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The Decisive Battles of World History

The Decisive Battles of World History

Professor Gregory S. Aldrete Ph.D.
University of Wisconsin, Green Bay
Course No.  8140
Course No.  8140
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Course Overview

About This Course

36 lectures  |  30 minutes per lecture

Nothing changes the world as quickly and inexorably as war. In warfare, the future course of entire civilizations, regions, and continents can be determined in as little as a few hours.

Throughout history, specific individual battles have turned the tide of historical events, triggering changes that have given us the world we know:

  • The 7th-century battle of Badr transformed the prophet Mohammad into a major political force, establishing Islam firmly as a legitimate religion that could not be suppressed.
  • The 1066 Battle of Hastings impacted world history by creating a new fusion of peoples and cultures in England and orienting the country permanently toward Europe.
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Nothing changes the world as quickly and inexorably as war. In warfare, the future course of entire civilizations, regions, and continents can be determined in as little as a few hours.

Throughout history, specific individual battles have turned the tide of historical events, triggering changes that have given us the world we know:

  • The 7th-century battle of Badr transformed the prophet Mohammad into a major political force, establishing Islam firmly as a legitimate religion that could not be suppressed.
  • The 1066 Battle of Hastings impacted world history by creating a new fusion of peoples and cultures in England and orienting the country permanently toward Europe.
  • The 1759 Battle of Quebec determined the future of North America, shifting power such that the English language and British culture would predominate.

In addition to causing changes on a global scale, military engagements have often produced monumental effects within individual cultures:

  • The outcome of the 4th-century battle of the Frigidus River established Christianity as the state religion of the Roman Empire.
  • The 16th-century battles of Panipat established Mughal domination over the Indian subcontinent that would last for centuries.
  • In 1836, a battle that lasted a mere 18 minutes resulted in the U.S. acquisition of nearly one-third of its continental land mass.

In these battles and many others, if it were not for the particular outcome that transpired, history might have turned out very differently. As such, looking closely at military engagements provides a vital key to historical causation—showing us how and why events unfolded and civilizations developed as they have.

A penetrating look at military conflicts also acts as a corrective, allowing for a more accurate view of major events and the forces underlying them. As a case in point, the Battle of Waterloo is commonly thought of as the downfall of Napoleon; yet his losses at the earlier Battle of Leipzig unquestionably doomed his ambitions and were the true marker and determinant of his fall. Similarly, a 1939 battle in Mongolia that is all but forgotten played an extremely significant role in both the outbreak and the outcome of World War II.

For these reasons and more, the study of pivotal battles is a highly revealing analytical tool and a key component for understanding world history. Offering eye-opening insights into humanity’s past, a knowledge of mankind’s most critical military engagements enriches and deepens any view into civilizations and their evolution.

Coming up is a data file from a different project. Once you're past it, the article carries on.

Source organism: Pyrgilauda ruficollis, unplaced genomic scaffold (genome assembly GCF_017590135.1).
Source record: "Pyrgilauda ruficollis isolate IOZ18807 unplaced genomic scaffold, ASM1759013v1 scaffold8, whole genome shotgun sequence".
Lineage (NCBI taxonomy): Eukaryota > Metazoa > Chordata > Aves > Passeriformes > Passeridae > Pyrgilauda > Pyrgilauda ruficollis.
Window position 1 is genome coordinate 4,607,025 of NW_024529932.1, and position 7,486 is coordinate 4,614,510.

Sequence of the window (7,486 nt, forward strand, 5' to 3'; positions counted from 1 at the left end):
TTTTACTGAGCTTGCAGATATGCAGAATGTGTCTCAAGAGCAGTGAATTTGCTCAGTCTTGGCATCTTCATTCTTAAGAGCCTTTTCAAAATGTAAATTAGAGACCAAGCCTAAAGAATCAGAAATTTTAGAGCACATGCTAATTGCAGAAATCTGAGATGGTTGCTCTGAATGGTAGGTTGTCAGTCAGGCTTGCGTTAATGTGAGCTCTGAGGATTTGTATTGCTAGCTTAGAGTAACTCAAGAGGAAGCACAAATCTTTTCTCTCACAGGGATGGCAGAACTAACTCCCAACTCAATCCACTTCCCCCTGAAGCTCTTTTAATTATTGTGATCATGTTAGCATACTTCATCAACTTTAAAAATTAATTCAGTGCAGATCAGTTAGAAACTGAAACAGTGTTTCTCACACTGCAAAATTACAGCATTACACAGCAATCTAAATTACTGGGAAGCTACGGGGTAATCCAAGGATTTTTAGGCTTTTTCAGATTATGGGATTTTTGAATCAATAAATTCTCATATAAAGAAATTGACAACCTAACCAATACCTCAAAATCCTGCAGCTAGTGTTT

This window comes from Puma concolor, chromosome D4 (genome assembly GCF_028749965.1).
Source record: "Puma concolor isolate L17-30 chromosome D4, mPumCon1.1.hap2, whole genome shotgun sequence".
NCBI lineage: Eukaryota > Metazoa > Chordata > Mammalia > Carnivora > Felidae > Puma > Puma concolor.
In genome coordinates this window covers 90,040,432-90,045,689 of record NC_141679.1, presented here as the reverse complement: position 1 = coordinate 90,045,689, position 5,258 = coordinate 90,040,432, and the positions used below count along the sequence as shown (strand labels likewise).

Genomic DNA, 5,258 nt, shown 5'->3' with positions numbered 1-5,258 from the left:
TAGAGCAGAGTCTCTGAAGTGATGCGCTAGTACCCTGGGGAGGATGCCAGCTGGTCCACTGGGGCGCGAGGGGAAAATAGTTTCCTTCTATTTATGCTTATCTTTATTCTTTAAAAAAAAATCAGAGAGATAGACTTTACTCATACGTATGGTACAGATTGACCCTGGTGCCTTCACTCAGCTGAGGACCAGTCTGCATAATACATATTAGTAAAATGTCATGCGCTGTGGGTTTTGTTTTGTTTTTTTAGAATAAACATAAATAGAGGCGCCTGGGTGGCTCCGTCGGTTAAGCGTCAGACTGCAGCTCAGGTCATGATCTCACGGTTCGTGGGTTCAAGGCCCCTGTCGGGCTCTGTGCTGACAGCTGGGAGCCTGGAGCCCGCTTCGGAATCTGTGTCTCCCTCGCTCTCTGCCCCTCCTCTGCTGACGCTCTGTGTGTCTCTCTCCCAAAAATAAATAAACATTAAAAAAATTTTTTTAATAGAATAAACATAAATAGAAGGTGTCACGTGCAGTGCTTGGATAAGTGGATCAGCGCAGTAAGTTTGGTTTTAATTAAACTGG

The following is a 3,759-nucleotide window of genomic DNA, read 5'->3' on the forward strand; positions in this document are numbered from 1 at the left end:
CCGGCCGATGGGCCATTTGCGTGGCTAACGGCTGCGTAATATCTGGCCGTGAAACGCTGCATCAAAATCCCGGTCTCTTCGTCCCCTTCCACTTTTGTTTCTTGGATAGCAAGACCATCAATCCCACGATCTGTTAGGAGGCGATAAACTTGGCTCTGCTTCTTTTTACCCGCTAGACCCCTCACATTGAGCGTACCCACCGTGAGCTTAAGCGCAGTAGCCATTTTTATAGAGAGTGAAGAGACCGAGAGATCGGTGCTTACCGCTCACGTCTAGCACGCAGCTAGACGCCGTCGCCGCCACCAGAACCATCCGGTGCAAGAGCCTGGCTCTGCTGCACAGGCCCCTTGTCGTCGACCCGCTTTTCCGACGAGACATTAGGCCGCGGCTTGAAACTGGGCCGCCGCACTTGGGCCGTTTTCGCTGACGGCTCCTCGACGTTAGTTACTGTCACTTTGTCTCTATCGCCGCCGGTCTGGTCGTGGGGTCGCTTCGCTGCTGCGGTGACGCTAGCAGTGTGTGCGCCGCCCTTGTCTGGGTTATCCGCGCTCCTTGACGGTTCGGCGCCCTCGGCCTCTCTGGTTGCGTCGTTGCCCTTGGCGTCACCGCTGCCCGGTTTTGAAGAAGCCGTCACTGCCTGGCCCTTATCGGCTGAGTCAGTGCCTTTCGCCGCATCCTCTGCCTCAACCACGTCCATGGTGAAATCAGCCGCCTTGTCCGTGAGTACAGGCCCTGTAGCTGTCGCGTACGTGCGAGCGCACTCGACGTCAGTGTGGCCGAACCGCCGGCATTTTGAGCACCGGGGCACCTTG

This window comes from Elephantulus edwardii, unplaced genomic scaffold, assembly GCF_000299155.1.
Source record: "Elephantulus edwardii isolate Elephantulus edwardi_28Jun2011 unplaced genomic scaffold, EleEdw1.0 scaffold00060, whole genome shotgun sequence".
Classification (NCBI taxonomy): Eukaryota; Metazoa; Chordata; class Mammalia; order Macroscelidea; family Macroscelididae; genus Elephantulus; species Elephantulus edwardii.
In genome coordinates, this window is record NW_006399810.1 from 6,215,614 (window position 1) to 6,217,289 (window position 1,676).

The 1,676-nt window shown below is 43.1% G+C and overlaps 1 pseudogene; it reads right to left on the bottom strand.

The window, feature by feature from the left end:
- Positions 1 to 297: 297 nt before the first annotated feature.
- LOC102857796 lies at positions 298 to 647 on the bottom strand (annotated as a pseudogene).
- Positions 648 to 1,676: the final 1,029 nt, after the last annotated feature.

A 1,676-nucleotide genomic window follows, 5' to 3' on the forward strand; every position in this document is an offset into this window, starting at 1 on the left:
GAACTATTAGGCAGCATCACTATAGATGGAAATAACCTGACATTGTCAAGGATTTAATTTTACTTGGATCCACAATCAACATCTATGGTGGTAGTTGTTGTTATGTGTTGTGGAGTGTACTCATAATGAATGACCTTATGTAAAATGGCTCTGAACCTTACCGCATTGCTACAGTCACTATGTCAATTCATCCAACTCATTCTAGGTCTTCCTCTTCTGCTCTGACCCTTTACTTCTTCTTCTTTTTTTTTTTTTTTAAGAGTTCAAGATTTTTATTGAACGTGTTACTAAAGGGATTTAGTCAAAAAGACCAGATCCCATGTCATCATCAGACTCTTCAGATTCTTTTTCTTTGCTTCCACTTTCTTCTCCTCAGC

In the dynamic lectures of The Decisive Battles of World History, Professor Gregory S. Aldrete of the University of Wisconsin–Green Bay guides you in a discovery of the military conflicts that have had the greatest impact in shifting the direction of historical events and shaping our world. Covering nearly 4,000 years of history, this course explores more than three dozen history-making military engagements, from the landmark battles of the Western world to their counterparts across Asia, India, and the Middle East. These 36 lectures feature vital historical background, vivid accounts of the campaigns themselves, and a thorough look at their influence on the unfolding of history.

Military Encounters that Changed the World

Through his powerfully evocative words, aided by specially made maps and animations of the engagements, Professor Aldrete brings the battlefield events alive with gripping vividness, taking you blow-by-blow through the unfolding of each conflict. Throughout the lectures, he reveals rich historical background material that highlights the high drama, poignancy, and scope of the human experience of war.

In The Decisive Battles of World History, you’ll trace the critical pivot points where key military engagements determined the course history has taken. This enthralling learning experience provides far-reaching insights into the story of world cultures by revealing the foundational impact of military battles in human affairs.

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36 Lectures
  • 1
    What Makes a Battle Decisive?
    Contemplate the ways in which warfare can change the course of historical events. Examine the factors that make a military battle “decisive,” such as its role in transfers of power and its social and political effects, and consider the study of battles as an analytical tool for understanding history. x
  • 2
    1274 B.C. Kadesh— Greatest Chariot Battle
    The battle of Kadesh ushered in an unprecedented era of peace in the ancient Near East. Follow the strategy and tactics of the Egyptian and Hittite armies, featuring each side’s distinctive war chariots. Trace the unusual sequence of battlefield events that led to a remarkable treaty, an important forerunner of peaceful diplomacy. x
  • 3
    479 B.C. Plataea—Greece Wins Freedom
    In the 479 B.C. battle of Plataea, Greek “hoplite” forces fighting in phalanxes met the mighty army of the Persian superpower. Study the unfolding of this dramatic engagement, and learn how it ended the Persian threat to Greece and allowed for the flowering of Greece’s cultural Golden Age. x